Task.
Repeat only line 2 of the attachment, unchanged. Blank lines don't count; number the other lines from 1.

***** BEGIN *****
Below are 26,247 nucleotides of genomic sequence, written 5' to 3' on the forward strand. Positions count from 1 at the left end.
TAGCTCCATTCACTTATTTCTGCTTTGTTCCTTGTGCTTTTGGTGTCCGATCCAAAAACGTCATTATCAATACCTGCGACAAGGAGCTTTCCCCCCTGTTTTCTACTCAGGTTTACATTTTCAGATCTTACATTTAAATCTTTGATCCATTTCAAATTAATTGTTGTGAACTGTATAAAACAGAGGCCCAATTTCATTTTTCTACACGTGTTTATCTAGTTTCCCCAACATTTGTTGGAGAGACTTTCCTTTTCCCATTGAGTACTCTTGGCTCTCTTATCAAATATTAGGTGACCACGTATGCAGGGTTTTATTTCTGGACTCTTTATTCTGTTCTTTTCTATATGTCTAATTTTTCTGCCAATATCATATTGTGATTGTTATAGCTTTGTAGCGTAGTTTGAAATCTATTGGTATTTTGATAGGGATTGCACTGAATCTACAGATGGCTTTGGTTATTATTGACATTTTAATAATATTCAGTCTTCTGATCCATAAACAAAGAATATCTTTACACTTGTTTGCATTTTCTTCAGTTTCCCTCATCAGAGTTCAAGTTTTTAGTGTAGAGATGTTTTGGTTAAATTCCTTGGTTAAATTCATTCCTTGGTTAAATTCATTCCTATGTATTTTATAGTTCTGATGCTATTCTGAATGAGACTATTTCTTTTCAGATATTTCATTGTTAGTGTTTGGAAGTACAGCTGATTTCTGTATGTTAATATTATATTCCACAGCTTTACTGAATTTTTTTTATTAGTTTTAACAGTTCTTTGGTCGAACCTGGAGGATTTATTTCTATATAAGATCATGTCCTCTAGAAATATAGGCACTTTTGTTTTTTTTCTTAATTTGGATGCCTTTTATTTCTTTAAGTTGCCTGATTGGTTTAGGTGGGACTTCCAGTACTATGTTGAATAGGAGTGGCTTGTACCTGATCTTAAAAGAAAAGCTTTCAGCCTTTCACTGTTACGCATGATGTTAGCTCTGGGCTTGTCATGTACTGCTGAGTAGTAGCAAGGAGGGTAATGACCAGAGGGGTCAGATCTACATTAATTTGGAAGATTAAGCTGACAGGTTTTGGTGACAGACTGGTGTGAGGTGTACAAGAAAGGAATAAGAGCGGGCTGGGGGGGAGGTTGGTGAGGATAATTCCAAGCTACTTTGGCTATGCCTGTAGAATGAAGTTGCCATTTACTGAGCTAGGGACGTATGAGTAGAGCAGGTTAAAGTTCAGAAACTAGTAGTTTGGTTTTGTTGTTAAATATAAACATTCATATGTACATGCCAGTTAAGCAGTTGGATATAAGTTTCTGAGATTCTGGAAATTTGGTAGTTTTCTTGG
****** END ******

TAGCTCCATTCACTTATTTCTGCTTTGTTCCTTGTGCTTTTGGTGTCCGATCCAAAAACGTCATTATCAATACCTGCGACAAGGAGCTTTCCCCCCTGTTTTCTACTCAGGTTTACATTTTCAGATCTTACATTTAAATCTTTGATCCATTTCAAATTAATTGTTGTGAACTGTATAAAACAGAGGCCCAATTTCATTTTTCTACACGTGTTTATCTAGTTTCCCCAACATTTGTTGGAGAGACTTTCCTTTTCCCATTGAGTACTCTTGGCTCTCTTATCAAATATTAGGTGACCACGTATGCAGGGTTTTATTTCTGGACTCTTTATTCTGTTCTTTTCTATATGTCTAATTTTTCTGCCAATATCATATTGTGATTGTTATAGCTTTGTAGCGTAGTTTGAAATCTATTGGTATTTTGATAGGGATTGCACTGAATCTACAGATGGCTTTGGTTATTATTGACATTTTAATAATATTCAGTCTTCTGATCCATAAACAAAGAATATCTTTACACTTGTTTGCATTTTCTTCAGTTTCCCTCATCAGAGTTCAAGTTTTTAGTGTAGAGATGTTTTGGTTAAATTCCTTGGTTAAATTCATTCCTTGGTTAAATTCATTCCTATGTATTTTATAGTTCTGATGCTATTCTGAATGAGACTATTTCTTTTCAGATATTTCATTGTTAGTGTTTGGAAGTACAGCTGATTTCTGTATGTTAATATTATATTCCACAGCTTTACTGAATTTTTTTTATTAGTTTTAACAGTTCTTTGGTCGAACCTGGAGGATTTATTTCTATATAAGATCATGTCCTCTAGAAATATAGGCACTTTTGTTTTTTTTCTTAATTTGGATGCCTTTTATTTCTTTAAGTTGCCTGATTGGTTTAGGTGGGACTTCCAGTACTATGTTGAATAGGAGTGGCTTGTACCTGATCTTAAAAGAAAAGCTTTCAGCCTTTCACTGTTACGCATGATGTTAGCTCTGGGCTTGTCATGTACTGCTGAGTAGTAGCAAGGAGGGTAATGACCAGAGGGGTCAGATCTACATTAATTTGGAAGATTAAGCTGACAGGTTTTGGTGACAGACTGGTGTGAGGTGTACAAGAAAGGAATAAGAGCGGGCTGGGGGGGAGGTTGGTGAGGATAATTCCAAGCTACTTTGGCTATGCCTGTAGAATGAAGTTGCCATTTACTGAGCTAGGGACGTATGAGTAGAGCAGGTTAAAGTTCAGAAACTAGTAGTTTGGTTTTGTTGTTAAATATAAACATTCATATGTACATGCCAGTTAAGCAGTTGGATATAAGTTTCTGAGATTCTGGAAATTTGGTAGTTTTCTTGG